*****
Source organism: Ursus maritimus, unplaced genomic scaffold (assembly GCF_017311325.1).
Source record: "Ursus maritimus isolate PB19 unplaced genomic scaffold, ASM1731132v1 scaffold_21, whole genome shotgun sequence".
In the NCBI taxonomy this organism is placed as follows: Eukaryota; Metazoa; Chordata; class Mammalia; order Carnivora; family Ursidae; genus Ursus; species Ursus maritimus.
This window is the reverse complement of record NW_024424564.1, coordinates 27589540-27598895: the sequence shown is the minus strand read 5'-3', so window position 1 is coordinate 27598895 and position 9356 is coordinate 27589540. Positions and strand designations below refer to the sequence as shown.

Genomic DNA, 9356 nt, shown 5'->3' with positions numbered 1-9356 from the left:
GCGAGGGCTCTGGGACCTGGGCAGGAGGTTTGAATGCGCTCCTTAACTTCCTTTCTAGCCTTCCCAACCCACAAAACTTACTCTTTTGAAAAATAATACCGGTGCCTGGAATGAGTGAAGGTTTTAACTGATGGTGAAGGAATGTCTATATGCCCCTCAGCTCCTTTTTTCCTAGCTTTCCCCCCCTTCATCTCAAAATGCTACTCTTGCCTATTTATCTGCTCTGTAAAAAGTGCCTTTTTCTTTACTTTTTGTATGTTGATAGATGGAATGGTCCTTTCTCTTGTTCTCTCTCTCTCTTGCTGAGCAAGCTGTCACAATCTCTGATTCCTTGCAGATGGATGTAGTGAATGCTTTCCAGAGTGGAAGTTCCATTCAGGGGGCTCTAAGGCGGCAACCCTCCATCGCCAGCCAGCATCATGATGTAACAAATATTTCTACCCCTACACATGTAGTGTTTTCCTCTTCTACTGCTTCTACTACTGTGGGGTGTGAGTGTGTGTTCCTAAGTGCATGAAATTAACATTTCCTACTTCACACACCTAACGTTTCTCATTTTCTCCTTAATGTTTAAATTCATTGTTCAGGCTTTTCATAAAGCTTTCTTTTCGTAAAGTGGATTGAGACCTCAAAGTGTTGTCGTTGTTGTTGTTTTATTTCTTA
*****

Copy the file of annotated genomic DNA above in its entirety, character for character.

Source organism: Ursus maritimus, unplaced genomic scaffold (assembly GCF_017311325.1).
Source record: "Ursus maritimus isolate PB19 unplaced genomic scaffold, ASM1731132v1 scaffold_21, whole genome shotgun sequence".
In the NCBI taxonomy this organism is placed as follows: Eukaryota; Metazoa; Chordata; class Mammalia; order Carnivora; family Ursidae; genus Ursus; species Ursus maritimus.
This window is the reverse complement of record NW_024424564.1, coordinates 27589540-27598895: the sequence shown is the minus strand read 5'-3', so window position 1 is coordinate 27598895 and position 9356 is coordinate 27589540. Positions and strand designations below refer to the sequence as shown.

Genomic DNA, 9356 nt, shown 5'->3' with positions numbered 1-9356 from the left:
GCGAGGGCTCTGGGACCTGGGCAGGAGGTTTGAATGCGCTCCTTAACTTCCTTTCTAGCCTTCCCAACCCACAAAACTTACTCTTTTGAAAAATAATACCGGTGCCTGGAATGAGTGAAGGTTTTAACTGATGGTGAAGGAATGTCTATATGCCCCTCAGCTCCTTTTTTCCTAGCTTTCCCCCCCTTCATCTCAAAATGCTACTCTTGCCTATTTATCTGCTCTGTAAAAAGTGCCTTTTTCTTTACTTTTTGTATGTTGATAGATGGAATGGTCCTTTCTCTTGTTCTCTCTCTCTCTTGCTGAGCAAGCTGTCACAATCTCTGATTCCTTGCAGATGGATGTAGTGAATGCTTTCCAGAGTGGAAGTTCCATTCAGGGGGCTCTAAGGCGGCAACCCTCCATCGCCAGCCAGCATCATGATGTAACAAATATTTCTACCCCTACACATGTAGTGTTTTCCTCTTCTACTGCTTCTACTACTGTGGGGTGTGAGTGTGTGTTCCTAAGTGCATGAAATTAACATTTCCTACTTCACACACCTAACGTTTCTCATTTTCTCCTTAATGTTTAAATTCATTGTTCAGGCTTTTCATAAAGCTTTCTTTTCGTAAAGTGGATTGAGACCTCAAAGTGTTGTCGTTGTTGTTGTTTTATTTCTTA